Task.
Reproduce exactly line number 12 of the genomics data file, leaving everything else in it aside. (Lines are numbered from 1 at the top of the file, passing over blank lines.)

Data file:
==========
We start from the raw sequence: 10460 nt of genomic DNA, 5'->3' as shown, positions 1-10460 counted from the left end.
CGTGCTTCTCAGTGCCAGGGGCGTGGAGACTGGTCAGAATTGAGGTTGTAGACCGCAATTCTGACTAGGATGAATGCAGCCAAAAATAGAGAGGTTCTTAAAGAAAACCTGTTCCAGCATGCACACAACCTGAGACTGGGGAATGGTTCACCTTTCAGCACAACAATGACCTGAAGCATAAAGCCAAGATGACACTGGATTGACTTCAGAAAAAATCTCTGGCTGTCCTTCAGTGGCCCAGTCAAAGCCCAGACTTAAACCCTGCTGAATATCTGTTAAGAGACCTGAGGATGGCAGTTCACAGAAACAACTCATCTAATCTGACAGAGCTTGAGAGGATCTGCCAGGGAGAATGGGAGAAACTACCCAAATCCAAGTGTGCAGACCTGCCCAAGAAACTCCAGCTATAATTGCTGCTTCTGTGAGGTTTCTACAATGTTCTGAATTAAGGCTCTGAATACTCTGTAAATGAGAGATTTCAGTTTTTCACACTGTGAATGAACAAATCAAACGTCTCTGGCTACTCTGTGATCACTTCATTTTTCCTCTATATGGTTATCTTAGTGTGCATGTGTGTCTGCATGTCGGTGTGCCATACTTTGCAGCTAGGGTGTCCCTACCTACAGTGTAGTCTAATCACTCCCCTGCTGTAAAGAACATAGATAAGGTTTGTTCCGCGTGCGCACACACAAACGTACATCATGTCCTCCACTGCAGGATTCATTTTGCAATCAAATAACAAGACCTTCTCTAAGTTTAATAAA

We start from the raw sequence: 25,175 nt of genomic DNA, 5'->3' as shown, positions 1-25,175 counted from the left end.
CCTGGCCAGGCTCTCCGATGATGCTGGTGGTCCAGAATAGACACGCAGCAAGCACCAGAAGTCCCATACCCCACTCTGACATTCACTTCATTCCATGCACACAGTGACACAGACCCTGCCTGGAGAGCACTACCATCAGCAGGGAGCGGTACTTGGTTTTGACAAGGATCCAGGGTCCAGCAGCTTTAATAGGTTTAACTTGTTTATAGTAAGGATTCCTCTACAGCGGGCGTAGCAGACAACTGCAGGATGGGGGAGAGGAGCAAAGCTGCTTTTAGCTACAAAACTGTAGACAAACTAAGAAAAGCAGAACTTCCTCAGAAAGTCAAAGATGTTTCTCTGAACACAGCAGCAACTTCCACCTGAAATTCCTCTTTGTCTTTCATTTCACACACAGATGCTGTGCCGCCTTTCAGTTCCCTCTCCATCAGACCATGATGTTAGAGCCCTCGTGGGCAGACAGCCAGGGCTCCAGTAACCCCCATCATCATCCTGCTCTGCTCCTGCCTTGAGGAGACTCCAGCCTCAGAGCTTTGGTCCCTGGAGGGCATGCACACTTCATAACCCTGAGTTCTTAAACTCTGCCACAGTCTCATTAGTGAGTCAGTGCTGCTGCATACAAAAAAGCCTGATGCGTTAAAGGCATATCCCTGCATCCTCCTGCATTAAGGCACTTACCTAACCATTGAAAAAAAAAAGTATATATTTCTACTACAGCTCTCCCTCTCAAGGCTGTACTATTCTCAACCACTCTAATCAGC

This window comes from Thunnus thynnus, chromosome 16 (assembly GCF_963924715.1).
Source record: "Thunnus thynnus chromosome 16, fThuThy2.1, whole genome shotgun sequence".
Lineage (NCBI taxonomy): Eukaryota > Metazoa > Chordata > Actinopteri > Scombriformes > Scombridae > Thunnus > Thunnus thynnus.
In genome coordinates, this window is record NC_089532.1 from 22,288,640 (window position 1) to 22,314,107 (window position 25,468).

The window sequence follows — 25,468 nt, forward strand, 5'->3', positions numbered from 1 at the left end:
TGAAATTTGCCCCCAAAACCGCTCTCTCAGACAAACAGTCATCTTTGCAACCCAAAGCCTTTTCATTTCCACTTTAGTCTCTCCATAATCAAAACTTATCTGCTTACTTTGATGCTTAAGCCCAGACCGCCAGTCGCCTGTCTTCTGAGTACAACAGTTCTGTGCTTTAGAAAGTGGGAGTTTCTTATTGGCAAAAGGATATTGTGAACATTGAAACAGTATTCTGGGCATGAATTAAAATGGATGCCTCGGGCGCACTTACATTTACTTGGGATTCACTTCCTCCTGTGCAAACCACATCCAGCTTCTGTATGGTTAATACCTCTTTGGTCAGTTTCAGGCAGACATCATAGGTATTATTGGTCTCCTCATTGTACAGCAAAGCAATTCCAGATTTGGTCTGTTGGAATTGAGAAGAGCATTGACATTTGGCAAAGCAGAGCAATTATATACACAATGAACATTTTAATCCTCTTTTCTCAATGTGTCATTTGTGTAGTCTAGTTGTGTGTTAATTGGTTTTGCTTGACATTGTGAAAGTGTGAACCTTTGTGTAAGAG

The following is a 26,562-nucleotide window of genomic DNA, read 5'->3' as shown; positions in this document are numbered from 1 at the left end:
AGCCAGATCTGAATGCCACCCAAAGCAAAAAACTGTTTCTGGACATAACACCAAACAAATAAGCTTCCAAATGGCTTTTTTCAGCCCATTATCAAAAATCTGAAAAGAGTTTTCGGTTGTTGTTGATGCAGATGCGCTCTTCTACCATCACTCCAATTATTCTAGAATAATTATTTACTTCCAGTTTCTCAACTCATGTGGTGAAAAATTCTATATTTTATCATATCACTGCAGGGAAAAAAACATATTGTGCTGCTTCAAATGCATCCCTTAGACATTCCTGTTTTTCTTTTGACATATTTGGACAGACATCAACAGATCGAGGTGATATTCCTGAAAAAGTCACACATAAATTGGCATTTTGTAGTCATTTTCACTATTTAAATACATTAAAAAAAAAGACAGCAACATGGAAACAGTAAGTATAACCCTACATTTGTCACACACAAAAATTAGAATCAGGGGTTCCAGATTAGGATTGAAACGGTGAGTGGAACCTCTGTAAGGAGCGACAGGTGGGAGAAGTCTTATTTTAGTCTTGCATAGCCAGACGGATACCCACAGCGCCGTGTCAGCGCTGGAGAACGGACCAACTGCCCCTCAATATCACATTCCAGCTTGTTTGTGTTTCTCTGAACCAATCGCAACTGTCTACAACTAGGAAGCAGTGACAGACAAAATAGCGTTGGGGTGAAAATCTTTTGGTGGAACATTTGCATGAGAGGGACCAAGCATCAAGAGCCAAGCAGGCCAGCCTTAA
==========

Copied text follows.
AGCCAGATCTGAATGCCACCCAAAGCAAAAAACTGTTTCTGGACATAACACCAAACAAATAAGCTTCCAAATGGCTTTTTTCAGCCCATTATCAAAAATCTGAAAAGAGTTTTCGGTTGTTGTTGATGCAGATGCGCTCTTCTACCATCACTCCAATTATTCTAGAATAATTATTTACTTCCAGTTTCTCAACTCATGTGGTGAAAAATTCTATATTTTATCATATCACTGCAGGGAAAAAAACATATTGTGCTGCTTCAAATGCATCCCTTAGACATTCCTGTTTTTCTTTTGACATATTTGGACAGACATCAACAGATCGAGGTGATATTCCTGAAAAAGTCACACATAAATTGGCATTTTGTAGTCATTTTCACTATTTAAATACATTAAAAAAAAAGACAGCAACATGGAAACAGTAAGTATAACCCTACATTTGTCACACACAAAAATTAGAATCAGGGGTTCCAGATTAGGATTGAAACGGTGAGTGGAACCTCTGTAAGGAGCGACAGGTGGGAGAAGTCTTATTTTAGTCTTGCATAGCCAGACGGATACCCACAGCGCCGTGTCAGCGCTGGAGAACGGACCAACTGCCCCTCAATATCACATTCCAGCTTGTTTGTGTTTCTCTGAACCAATCGCAACTGTCTACAACTAGGAAGCAGTGACAGACAAAATAGCGTTGGGGTGAAAATCTTTTGGTGGAACATTTGCATGAGAGGGACCAAGCATCAAGAGCCAAGCAGGCCAGCCTTAA